3)  In a mixing bowl, whisk together the eggs, milk, salt, sugar, extracts, and nutmeg.  When the mixture is smooth, pour it over the bread and bananas, moving the bread around a bit as needed to let the custard soak into it.  Let everything sit for about 5 minutes.

4)  Bake for 35-40 minutes or until the custard is just about set.  Remove from the oven and let it cool in its pan on a cooling rack for about 15 minutes.  This step gives the custard time to finish setting.

5)  Serve warm or at room temperature with a big spoonful of yogurt if you like.  Or try Mollie’s suggestion for lime wedges and see what you think!

Saturday, July 3, 2010

Where Chicago and Texas Meet

Hi, friends!

I’m okay.  Hurricane Alex has come and gone, leaving in his wake cool weather and breezy rain.  The sky remains flat and grey, with gauzy white clouds stretched across.  It’s a quiet Saturday morning, and if I listen hard, I can hear birds chirping and the gentle whoosh of cars passing by outside.  This weekend thing is always really nice.

My quiet weekend started last night, when I came home from work feeling vaguely ill.  It started after lunch, and for a while, I blamed it on the Greek Iced Coffee I had with lunch, thinking that it was just a weird caffeine headache.  But then my throat started to itch, and my neck was tight and achy, and I felt so very tired.  By the time I realized it was more than a headache, I was almost done with my work for the day, so I finished up, went home, and bonded with my couch.

It’s funny how being sick, or even just mildly ill, gives us permission to enter a slothlike state.  But it’s nice when you aren’t sick enough to feel like you are really suffering—it’s that just-right spot where you feel totally entitled to spend the evening reading a good book, feet up, water glass filled and at the ready.  I know that if I’d had plans last night, I would have pushed myself to follow through with them, but not having plans turned out to be a blessing.

The lazy evening started with a book set in Chicago, The Devil in the White City by Eric Larson.  My friend Nicole gave me this book a few years ago for my birthday, but in my first reading attempt, I couldn’t quite get into it.  It’s a serious, intense book about Chicago, the 1893 World’s Fair, an architect, and a serial killer.  I think it was a little too serious and intense for me the first time I started reading it—there was too much heavy stuff in my real life for this book to be an escape.  But now, especially because Chicago is no longer home to me, this book feels like a snapshot of history from a place that I love.  Now, reading it feels like a treat.

The cool weather and rain outside made the evening feel unusually Chicago-like.  It was a neat effect, feeling like my old home had, in its way, wrapped itself around my new home.  It wasn’t that I literally felt like I was in Chicago; instead it was more like I was reminded of Chicago over and over again, and in my mind, those memories transported me to quiet evenings spent in a little apartment in Evanston, where I would often lay on the couch, feet propped up, reading a good book and letting the day gently fade to darkness outside my window.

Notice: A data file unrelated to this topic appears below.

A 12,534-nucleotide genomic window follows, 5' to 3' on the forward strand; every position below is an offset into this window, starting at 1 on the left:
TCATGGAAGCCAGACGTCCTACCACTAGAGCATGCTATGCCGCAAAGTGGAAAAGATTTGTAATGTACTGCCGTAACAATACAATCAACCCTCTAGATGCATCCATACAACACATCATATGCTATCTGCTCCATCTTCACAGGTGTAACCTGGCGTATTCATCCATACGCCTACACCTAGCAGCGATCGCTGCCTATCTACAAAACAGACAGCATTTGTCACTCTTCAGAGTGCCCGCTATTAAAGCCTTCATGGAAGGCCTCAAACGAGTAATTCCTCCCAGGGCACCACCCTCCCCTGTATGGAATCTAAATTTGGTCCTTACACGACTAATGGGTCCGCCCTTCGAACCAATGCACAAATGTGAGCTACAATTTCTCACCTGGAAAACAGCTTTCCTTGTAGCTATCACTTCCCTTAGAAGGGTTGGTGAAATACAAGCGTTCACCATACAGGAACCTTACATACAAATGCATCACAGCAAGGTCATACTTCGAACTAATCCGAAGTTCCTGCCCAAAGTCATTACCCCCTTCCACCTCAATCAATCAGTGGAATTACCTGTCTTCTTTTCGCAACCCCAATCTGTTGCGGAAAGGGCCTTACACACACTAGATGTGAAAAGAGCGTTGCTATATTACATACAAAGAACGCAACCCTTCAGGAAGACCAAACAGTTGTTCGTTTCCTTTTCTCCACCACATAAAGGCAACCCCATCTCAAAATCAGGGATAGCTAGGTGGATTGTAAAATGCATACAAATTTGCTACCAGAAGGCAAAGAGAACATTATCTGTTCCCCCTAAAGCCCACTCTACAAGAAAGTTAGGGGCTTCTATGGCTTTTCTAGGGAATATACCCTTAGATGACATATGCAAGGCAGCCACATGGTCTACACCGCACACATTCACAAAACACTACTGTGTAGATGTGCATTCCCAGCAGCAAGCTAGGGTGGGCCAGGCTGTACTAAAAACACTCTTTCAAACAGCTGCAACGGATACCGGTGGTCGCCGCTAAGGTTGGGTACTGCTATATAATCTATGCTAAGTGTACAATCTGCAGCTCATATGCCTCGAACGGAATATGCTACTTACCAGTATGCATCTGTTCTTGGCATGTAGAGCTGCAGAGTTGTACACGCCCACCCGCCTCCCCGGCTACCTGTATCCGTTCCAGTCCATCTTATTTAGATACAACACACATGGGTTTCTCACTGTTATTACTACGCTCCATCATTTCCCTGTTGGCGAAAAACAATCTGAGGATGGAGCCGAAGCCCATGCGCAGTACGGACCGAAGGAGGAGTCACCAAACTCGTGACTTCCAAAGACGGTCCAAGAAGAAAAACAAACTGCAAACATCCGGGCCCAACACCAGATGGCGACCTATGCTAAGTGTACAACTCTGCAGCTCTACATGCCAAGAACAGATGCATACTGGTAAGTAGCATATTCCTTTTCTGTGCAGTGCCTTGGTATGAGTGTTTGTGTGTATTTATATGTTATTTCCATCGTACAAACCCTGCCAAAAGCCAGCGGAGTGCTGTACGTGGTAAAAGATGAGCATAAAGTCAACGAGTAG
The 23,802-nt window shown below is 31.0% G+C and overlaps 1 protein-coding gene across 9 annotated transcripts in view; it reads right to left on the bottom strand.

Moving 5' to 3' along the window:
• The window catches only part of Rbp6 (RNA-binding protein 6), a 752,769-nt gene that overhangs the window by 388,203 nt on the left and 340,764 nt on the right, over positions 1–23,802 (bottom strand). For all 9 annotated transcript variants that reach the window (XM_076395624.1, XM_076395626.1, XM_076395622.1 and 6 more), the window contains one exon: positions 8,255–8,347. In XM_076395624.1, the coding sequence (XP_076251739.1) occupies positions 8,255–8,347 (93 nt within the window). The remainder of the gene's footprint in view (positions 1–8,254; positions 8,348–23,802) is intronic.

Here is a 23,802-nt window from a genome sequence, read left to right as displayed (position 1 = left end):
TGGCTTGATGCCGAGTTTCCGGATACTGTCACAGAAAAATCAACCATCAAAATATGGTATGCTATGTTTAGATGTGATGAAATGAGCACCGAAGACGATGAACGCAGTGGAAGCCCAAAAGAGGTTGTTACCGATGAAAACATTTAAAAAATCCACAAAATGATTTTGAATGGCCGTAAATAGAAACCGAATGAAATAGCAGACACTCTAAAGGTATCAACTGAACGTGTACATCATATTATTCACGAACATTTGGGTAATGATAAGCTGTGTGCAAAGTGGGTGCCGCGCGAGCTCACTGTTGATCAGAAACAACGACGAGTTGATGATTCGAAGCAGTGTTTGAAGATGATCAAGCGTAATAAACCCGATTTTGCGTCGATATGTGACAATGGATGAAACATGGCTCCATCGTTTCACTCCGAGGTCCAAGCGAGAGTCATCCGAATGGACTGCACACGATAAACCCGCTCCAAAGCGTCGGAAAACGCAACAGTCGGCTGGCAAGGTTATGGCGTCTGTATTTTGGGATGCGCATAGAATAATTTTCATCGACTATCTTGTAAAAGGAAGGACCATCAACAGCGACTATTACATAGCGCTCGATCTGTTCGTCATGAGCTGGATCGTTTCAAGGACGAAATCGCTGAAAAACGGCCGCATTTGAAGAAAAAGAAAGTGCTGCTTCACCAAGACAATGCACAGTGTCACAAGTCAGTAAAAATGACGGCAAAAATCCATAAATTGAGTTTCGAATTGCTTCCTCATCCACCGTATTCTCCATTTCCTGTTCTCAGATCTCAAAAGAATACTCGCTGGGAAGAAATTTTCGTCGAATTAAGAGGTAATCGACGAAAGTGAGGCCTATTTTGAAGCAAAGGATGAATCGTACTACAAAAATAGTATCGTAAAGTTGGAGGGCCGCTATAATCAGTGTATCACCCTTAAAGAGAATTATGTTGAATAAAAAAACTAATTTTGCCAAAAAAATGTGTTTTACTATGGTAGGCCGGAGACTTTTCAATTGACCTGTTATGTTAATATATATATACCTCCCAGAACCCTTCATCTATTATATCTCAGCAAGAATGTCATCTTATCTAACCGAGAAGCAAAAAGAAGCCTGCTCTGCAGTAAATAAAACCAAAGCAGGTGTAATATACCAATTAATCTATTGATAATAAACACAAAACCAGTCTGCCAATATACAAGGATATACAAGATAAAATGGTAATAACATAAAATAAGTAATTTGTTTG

Even dinner reminded me of Chicago.  To fit my slothlike state, I made a simple dinner of baked eggs (yes, again!) and stir-fried cabbage.  The cabbage dish was noteworthy: half a head of cabbage, sliced into thin strips and then stir-fried over high heat and doused with hot sauce and soy sauce.  I admit, cooking over high heat scares the bejebus out of me, and my cabbage burned and blackened in spots.  But ooh, those blackened pieces added this wonderful charred flavor—just a bit—and the final dish tasted earthy and sweet and fresh and salty.  What was really interesting is that even the cabbage reminded me of Chicago, which was kind of odd until I remembered the Chinese restaurant just a few blocks from where I used to live.  I often took long walks around my neighborhood—it was such a great neighborhood for walking—and when I would pass by the restaurant, the air was always perfumed with soy sauce and the smell of fried foods.  It was the same aroma of the cabbage dish.  That memory makes me like it even more.

A book and baked eggs and stir-fried cabbage would have been more than enough for a good evening, but then my friend Ammie called from Chicago and I felt warm and safe in the mutual affection of our friendship.  She’s so insanely busy right now that I wish I could give her some of my time, just a few hours to relax and maybe cook a good meal, but alas, time is not the sort of thing one can package into a pretty little box and mail off to Chicago.  Still, it was so good to hear her voice and her excitement about an upcoming trip to Germany.  And I got to tell her that all is well here and I’m continuing to think deeply about how to manage the inevitable disappointments that accompany life in a research lab.  I like to think that my moments of failure offer the greatest learning opportunities, though mostly I’d rather punch those failures in the face than learn from them.  But I try.

Happy weekend, friends, and happy Independence Day.  As Ralph Waldo Emerson once said, “We must be our own before we can be another’s.”  But I think that the real trick is building a life where we can be our own person and find connections with others.  That’s the sweet spot.

A Chicago Morning in Andersonville

[I took the photo above while I was walking through Andersonville, one of my favorite Chicago neighborhoods.  I love the light in this photo, and the grey sky is just pure Chicago to me.]